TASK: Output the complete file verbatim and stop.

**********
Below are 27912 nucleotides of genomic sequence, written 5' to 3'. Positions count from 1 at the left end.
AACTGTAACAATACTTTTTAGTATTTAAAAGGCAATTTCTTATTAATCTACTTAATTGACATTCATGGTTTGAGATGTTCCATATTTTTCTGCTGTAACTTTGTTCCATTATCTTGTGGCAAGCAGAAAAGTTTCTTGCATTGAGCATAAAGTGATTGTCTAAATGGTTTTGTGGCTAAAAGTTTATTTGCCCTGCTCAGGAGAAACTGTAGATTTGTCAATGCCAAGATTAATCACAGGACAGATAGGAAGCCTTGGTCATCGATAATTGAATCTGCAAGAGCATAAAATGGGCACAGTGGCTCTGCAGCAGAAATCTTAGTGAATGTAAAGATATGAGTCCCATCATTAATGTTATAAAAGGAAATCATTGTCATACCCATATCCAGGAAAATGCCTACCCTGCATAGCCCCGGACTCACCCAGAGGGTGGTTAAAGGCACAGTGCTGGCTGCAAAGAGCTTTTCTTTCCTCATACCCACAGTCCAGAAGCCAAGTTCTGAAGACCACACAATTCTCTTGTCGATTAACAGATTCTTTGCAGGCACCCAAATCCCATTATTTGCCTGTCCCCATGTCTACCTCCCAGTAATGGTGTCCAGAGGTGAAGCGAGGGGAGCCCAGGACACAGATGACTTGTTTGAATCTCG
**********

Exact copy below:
Below are 27912 nucleotides of genomic sequence, written 5' to 3'. Positions count from 1 at the left end.
AACTGTAACAATACTTTTTAGTATTTAAAAGGCAATTTCTTATTAATCTACTTAATTGACATTCATGGTTTGAGATGTTCCATATTTTTCTGCTGTAACTTTGTTCCATTATCTTGTGGCAAGCAGAAAAGTTTCTTGCATTGAGCATAAAGTGATTGTCTAAATGGTTTTGTGGCTAAAAGTTTATTTGCCCTGCTCAGGAGAAACTGTAGATTTGTCAATGCCAAGATTAATCACAGGACAGATAGGAAGCCTTGGTCATCGATAATTGAATCTGCAAGAGCATAAAATGGGCACAGTGGCTCTGCAGCAGAAATCTTAGTGAATGTAAAGATATGAGTCCCATCATTAATGTTATAAAAGGAAATCATTGTCATACCCATATCCAGGAAAATGCCTACCCTGCATAGCCCCGGACTCACCCAGAGGGTGGTTAAAGGCACAGTGCTGGCTGCAAAGAGCTTTTCTTTCCTCATACCCACAGTCCAGAAGCCAAGTTCTGAAGACCACACAATTCTCTTGTCGATTAACAGATTCTTTGCAGGCACCCAAATCCCATTATTTGCCTGTCCCCATGTCTACCTCCCAGTAATGGTGTCCAGAGGTGAAGCGAGGGGAGCCCAGGACACAGATGACTTGTTTGAATCTCG